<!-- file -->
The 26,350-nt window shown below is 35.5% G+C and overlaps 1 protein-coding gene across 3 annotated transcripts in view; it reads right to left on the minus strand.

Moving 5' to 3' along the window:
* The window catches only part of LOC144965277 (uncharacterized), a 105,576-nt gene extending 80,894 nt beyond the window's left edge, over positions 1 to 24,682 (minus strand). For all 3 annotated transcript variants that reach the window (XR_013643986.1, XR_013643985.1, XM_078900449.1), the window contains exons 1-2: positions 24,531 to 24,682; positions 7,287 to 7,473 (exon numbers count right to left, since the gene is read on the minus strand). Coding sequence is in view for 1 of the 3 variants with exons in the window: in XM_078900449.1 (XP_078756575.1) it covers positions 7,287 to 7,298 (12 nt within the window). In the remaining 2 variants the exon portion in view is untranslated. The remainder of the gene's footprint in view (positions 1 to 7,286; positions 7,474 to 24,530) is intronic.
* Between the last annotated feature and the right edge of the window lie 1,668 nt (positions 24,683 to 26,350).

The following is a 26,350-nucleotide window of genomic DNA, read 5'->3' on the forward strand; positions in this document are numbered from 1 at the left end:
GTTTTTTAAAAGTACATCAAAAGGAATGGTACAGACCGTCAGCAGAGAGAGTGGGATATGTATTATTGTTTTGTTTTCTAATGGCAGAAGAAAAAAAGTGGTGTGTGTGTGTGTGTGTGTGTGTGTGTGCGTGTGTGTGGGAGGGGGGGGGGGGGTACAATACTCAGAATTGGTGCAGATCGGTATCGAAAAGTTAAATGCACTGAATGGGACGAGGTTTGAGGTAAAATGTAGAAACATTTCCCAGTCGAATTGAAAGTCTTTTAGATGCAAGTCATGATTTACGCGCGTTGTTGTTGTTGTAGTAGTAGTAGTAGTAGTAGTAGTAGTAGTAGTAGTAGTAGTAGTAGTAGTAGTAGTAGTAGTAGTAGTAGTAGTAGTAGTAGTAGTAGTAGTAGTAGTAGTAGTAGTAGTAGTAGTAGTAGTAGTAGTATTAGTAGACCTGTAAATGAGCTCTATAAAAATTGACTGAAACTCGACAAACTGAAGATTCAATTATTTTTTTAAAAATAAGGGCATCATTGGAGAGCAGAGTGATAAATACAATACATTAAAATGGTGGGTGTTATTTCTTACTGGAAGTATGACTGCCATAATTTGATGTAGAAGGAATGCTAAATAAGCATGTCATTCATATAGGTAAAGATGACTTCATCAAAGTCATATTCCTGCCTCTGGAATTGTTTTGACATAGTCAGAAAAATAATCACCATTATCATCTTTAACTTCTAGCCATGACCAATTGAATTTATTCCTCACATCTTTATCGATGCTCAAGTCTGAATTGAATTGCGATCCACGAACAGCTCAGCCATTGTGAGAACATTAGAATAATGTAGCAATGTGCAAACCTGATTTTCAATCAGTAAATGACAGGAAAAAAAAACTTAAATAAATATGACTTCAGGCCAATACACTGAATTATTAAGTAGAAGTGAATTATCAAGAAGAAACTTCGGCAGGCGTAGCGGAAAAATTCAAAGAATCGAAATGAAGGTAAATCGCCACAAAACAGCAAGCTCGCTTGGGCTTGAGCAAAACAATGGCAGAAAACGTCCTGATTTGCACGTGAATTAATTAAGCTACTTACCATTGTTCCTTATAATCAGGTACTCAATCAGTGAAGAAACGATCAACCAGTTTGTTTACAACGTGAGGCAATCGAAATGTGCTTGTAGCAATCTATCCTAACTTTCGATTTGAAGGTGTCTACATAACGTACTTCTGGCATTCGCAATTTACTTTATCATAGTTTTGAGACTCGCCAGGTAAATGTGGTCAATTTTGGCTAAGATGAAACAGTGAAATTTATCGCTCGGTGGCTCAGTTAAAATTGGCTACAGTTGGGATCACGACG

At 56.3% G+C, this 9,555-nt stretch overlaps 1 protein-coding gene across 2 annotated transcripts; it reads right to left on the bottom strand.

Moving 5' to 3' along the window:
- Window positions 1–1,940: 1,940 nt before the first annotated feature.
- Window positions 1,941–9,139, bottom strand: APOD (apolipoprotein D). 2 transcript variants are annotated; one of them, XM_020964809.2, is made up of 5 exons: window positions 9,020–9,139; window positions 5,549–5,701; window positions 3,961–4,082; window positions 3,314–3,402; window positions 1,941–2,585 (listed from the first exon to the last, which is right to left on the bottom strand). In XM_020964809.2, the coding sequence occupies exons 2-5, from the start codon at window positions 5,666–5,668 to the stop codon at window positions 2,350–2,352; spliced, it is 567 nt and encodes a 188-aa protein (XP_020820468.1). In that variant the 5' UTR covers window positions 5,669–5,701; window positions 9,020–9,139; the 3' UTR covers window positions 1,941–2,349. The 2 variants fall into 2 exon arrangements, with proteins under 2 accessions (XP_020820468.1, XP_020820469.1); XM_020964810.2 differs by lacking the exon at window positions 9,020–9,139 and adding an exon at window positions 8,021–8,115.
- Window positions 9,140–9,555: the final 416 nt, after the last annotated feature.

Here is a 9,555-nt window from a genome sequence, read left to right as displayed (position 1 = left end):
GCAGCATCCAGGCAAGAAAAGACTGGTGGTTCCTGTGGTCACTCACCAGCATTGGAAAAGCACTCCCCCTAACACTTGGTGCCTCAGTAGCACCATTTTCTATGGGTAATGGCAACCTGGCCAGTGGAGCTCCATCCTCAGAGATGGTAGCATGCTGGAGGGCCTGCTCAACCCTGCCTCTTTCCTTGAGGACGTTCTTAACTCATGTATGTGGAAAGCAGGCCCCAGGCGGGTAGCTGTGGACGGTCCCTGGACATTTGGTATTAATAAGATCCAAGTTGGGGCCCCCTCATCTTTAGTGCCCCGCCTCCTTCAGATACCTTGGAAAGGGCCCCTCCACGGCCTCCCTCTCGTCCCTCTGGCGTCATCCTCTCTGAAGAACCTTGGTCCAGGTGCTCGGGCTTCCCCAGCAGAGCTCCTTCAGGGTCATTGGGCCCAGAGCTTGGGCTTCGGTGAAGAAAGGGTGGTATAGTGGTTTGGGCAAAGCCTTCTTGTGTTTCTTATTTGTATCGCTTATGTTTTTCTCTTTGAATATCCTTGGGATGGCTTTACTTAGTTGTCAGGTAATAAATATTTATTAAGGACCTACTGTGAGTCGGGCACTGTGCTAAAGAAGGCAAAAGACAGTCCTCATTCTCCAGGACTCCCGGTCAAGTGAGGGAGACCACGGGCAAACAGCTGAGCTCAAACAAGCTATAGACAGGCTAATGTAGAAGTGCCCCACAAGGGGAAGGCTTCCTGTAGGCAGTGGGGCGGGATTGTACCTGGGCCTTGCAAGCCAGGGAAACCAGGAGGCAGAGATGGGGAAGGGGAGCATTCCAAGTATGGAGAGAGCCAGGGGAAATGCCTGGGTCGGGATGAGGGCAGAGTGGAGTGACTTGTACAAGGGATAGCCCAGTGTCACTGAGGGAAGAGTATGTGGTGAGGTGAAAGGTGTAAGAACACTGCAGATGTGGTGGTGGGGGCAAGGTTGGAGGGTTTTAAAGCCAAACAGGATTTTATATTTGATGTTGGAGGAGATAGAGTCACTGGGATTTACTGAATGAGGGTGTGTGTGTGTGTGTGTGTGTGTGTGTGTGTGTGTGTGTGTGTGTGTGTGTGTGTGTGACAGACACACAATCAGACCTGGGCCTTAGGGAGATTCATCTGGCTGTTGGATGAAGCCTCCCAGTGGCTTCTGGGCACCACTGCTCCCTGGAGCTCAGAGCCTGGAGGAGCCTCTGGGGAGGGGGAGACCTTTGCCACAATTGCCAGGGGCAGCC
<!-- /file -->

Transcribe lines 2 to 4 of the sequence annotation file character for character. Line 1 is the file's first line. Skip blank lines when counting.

Moving 5' to 3' along the window:
* The window catches only part of LOC144965277 (uncharacterized), a 105,576-nt gene extending 80,894 nt beyond the window's left edge, over positions 1 to 24,682 (minus strand). For all 3 annotated transcript variants that reach the window (XR_013643986.1, XR_013643985.1, XM_078900449.1), the window contains exons 1-2: positions 24,531 to 24,682; positions 7,287 to 7,473 (exon numbers count right to left, since the gene is read on the minus strand). Coding sequence is in view for 1 of the 3 variants with exons in the window: in XM_078900449.1 (XP_078756575.1) it covers positions 7,287 to 7,298 (12 nt within the window). In the remaining 2 variants the exon portion in view is untranslated. The remainder of the gene's footprint in view (positions 1 to 7,286; positions 7,474 to 24,530) is intronic.
* Between the last annotated feature and the right edge of the window lie 1,668 nt (positions 24,683 to 26,350).